Luca Molnar Faculty Focus Artist Piece


Natalie Bergeron

Artwork displayed at the Hand Art Center. Photography done by Natalie Bergeron.

            Luca Molnar, Ph.D is an artist interested in questions rather than answers. An art professor at Stetson and the Homer and Dolly Hand Art Center’s faculty focus artist, she works to evoke a reaction in viewers instead of providing statements.

            Her pieces, metaphorically based on man-made borders, are quiltlike designs made up of sources such as tile, wallpaper, fabric, nature, and more. In both paintings on display, areas of colorful designs sprawl across the canvas, the intersections creating winding lines throughout. Although filled with bright colors and commonplace designs, these works carry a thought-provoking chaos. Her goal is to make these beautiful, calm patterns in these paintings feel familiar to the viewer.

            Before her most recent installations, such as the ones on display in the Homer and Dolly Hand Art Center, Dr. Molnar worked with silhouetted figures. These figures, sometimes broken up by background space, interact with each other in various colors and positions. Her work next became more abstract, and she came to the idea of depicting landscape from a bird’s-eye view. She loves “the simultaneous fluidity and rigidity of man-made borders” that work together to break up space and finds this duality representative of what she works to explore.

            Dr. Molnar has long been interested in representing domestic themes. The household serves as the setting for shifting power structures, domestic borders, and thriving history. There is a palpable nostalgia and comfort brough by designs and patterns we see in everyday life in kitchens, bathrooms, and other spaces where women work often invisibly. She juxtaposes soft and hard edges as well as complex and simple patterns to reflect the battle between seemingly calm and gentle domestic relationships with the chaos that develops inside the home. The emotions and disturbance represented by clashing patterns and borders, or in some areas lack thereof, are meant to expose the dynamics of every relationship.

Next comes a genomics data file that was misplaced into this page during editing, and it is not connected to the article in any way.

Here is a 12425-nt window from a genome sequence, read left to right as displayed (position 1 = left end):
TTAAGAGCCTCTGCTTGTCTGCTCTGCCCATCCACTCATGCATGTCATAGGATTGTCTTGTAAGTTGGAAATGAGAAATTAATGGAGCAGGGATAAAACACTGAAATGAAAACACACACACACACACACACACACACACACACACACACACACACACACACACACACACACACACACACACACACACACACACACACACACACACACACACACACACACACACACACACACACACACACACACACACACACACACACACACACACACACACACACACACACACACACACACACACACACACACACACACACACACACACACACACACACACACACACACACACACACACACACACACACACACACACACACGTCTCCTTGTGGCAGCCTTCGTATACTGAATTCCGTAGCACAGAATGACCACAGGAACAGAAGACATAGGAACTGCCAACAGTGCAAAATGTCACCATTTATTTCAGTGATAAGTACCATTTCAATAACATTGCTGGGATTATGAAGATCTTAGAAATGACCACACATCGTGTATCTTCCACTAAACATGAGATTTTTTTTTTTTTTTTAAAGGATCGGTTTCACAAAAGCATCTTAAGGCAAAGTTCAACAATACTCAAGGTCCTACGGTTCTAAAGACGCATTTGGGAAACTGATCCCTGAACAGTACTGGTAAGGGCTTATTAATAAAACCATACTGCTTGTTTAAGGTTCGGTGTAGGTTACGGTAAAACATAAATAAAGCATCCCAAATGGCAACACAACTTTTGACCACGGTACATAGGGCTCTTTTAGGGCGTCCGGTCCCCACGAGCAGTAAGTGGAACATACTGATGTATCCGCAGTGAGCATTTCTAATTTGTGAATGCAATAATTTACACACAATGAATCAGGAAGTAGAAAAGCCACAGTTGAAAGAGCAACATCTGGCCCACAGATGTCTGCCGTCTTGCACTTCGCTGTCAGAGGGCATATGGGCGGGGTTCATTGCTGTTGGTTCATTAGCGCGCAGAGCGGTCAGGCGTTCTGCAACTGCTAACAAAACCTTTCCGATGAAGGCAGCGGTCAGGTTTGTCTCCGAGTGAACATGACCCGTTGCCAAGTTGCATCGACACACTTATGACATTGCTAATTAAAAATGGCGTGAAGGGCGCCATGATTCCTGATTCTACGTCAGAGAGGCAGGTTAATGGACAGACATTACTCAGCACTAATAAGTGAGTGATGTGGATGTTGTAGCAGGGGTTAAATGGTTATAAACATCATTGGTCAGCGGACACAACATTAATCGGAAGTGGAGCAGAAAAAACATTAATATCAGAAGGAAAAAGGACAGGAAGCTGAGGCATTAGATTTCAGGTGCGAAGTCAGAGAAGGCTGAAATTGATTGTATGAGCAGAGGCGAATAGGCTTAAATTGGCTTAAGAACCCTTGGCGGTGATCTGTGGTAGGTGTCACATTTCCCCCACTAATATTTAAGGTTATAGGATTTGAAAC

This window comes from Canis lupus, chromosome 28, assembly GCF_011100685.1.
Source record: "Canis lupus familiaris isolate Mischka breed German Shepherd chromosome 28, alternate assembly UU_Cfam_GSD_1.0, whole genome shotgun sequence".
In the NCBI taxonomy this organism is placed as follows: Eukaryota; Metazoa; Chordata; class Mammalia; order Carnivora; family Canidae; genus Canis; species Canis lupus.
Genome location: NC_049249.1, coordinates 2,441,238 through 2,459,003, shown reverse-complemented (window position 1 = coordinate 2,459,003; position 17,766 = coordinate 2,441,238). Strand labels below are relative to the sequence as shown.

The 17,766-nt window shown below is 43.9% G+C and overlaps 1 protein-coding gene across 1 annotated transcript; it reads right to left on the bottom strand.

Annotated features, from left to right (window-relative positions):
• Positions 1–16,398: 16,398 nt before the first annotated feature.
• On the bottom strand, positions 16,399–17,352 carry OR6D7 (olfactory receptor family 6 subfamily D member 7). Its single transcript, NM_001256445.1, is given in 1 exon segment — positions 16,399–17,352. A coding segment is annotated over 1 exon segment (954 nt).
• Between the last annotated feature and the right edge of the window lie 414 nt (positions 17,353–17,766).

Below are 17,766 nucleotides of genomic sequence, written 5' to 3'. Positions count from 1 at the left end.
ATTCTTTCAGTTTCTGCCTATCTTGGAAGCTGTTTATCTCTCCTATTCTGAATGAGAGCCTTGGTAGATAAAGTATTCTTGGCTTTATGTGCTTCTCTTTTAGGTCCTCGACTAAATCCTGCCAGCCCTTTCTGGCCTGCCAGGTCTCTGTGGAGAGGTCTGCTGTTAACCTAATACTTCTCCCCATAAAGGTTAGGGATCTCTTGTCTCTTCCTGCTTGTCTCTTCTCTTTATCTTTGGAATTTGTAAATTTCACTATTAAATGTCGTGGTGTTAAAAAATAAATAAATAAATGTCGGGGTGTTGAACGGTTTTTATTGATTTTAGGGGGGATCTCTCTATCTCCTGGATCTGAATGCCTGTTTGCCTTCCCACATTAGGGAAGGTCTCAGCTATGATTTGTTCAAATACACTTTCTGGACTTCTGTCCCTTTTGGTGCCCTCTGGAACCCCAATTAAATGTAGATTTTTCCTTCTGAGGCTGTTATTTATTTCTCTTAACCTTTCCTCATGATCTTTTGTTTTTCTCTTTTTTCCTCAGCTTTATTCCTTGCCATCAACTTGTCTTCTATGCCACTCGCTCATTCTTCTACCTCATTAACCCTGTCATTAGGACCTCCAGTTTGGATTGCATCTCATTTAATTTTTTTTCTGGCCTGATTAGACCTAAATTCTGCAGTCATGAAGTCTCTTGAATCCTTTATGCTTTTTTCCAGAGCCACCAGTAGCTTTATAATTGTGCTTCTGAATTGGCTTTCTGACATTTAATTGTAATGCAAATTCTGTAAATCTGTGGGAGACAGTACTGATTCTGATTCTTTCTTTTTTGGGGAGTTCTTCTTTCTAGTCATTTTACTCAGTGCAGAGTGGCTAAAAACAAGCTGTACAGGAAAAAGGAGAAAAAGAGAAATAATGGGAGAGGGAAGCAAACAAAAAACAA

“I’m interested in how these patterns, each loaded with associative meaning, can coexist in a space. Is their coexistence comfortable? Fraught? Tense? Distant? What do these conditions show us about our own relationships?” Dr. Molnar said. 

            Poems and prose on the walls around her pieces complement this sentiment, describing abusive relationships and expressions of power between men and women. One such set of writings responds to a gruesome day in 1929 in Hungary, when 34 women were arrested for poisoning their husbands and male relatives with arsenic. The depth of this poetry as well as the other writings surrounding Dr. Molnar’s paintings draw the viewer’s attention poignantly to the combatting atmosphere of her works. 

            “My hope for [my] work is to evoke multitudinous reactions in the viewer,” she said, and this goal has proven itself successful. Indeed, these paintings create many questions for viewers about their own relationships and how power is balanced in their lives.

            In the future, Dr. Molnar would like to expand on her understanding of color as well as increase the size of her installations. Her work will be available in the Hand-Art Center until Oct. 14. Go and see it soon!